Saturday, February 25, 2012
TC: Tejada drama ends at 8 sharp Sunday
By Adam Rubin
Terry Collins said his week-long public drama with not-late-but-not-early-either shortstop Ruben Tejada will be over at 8 a.m. Sunday, when the manager plans to meet with Jose Reyes’ successor.
Tejada was due to land in Miami at 3 p.m. Saturday after traveling from his native Panama. Position players are required to officially report today, but that only means being in the vicinity of the complex -- not at the complex working out.
Collins has expressed disappointment Tejada did not arrive early to work with new double-play partner Daniel Murphy as well as to bulk up for the grind of a long season.
“I know that everybody is waiting for Ruben to come in, and I understand it all. I’m not going to yell and scream at Ruben Tejada,” Collins said. “First of all, he’s one of the nicest, finest kids I’ve ever met in my life. All I want to find is an explanation and get him to understand that there’s priorities. I’ve already sent word out that he’s not talking to anybody until he talks to me, because we’re going to end this thing. It’s going to be over tomorrow at 8 o’clock in the morning.
“And, I will bet my paycheck, when he walks in, he may be the best-conditioned guy in this camp. It’s about some other things. I wished he was here. It’s important that he is here. I happen to take big pride in the fact my teams get prepared. It would have been nice to have him here. That’s all I’m going to tell him.
“One hundred and eighty days of this, it drags you,” Collins continued, referring to the length of the regular season. “So I want to make sure he’s bigger and stronger, so he can endure this season -- that he doesn’t need two days a week off. I want to work on his agility, his quickness. It’s not that it’s bad. I’m just trying to see if we can get him better. And we have all the facilities and all the people here to do it.
“I wanted him here in January. I knew Murph was going to be here. And I wanted to get all the dynamics of getting used to each other done so that Monday [for the first official full-squad workout] we can attack it without having any of that, ‘Hey, look, you have to do some extra work with Dan Murphy today because you have to get used to each other.’ That should have been over with. So that’s what my issues were. I’m not mad. I mean, I’m disappointed he’s not here. I’m not mad at Ruben Tejada. He’s too a kid to be mad at.”
Collins has penciled Tejada into the No. 8 slot in the lineup, in part because Josh Thole will bat seventh. (Slow-footed catchers in the No. 8 slot are not ideal because it is difficult for the pitcher to bunt them over, as Collins experienced as far back as his Pittsburgh Pirates days on the staff of Jim Leyland, when catcher Mike LaValliere batted seventh for that same reason.)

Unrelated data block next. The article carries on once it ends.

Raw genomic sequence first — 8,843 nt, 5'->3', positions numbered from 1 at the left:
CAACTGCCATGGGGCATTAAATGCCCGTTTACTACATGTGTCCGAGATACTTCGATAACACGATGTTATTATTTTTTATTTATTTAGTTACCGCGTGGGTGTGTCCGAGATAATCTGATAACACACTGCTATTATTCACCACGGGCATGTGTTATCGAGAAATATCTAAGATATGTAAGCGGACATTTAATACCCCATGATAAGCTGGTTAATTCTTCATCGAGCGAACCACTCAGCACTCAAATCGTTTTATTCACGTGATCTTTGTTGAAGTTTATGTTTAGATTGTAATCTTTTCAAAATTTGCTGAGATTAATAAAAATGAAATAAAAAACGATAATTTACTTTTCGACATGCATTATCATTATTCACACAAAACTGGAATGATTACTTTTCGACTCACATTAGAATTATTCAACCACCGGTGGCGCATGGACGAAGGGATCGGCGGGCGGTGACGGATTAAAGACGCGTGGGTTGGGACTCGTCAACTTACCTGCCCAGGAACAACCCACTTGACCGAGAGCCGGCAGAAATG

Tejada is not quick by any stretch of the imagination, but Collins believes he still could steal 15 bases this season if he is taught the proper technique. Tejada had only five steals and six attempts in 96 games with the Mets last season.
“When you teach base-stealing, it’s about your leads, it’s about your reads, it’s about getting started,” Collins said. “Years ago, when we did it with the Dodgers, we brought track coaches in, guys that were experts in getting started. So all of that stuff I want to work at. We will work at it. It’s just we won’t get a head start at it.”
Collins also plans to bring up Reyes’ departure with Tejada.
“It’s going to be talked about. Exactly,” Collins said. “First of all, [Tejada] may have a career year. I don’t have any idea. But it’s one thing when you are going to play with the pressures of being the backup, knowing that Jose is five days away from playing, or two days away from playing, or just getting a day off. The same at second [base]. He’s playing second base and he knows that there are other guys that are going to protect him. He can have some days off, stay rested.
“It’s another thing when you are the guy, when you’re the guy that people are going to be leaning on. You’re the guy that’s going to be out there every day. I’m not going to compare this kid with Jose Reyes. I want him to be himself. But, for me, there’s a process, that respect for the game, that says, ‘Hey, look, I’m going to come in and I’m going to be ready because I know what’s expected of me.’
“And I’ve already heard he had two or three appointments at the embassy canceled [to pick up the work visa]. They were canceled for various reasons and he tried. But Jose has been gone since December. That’s been my thing.”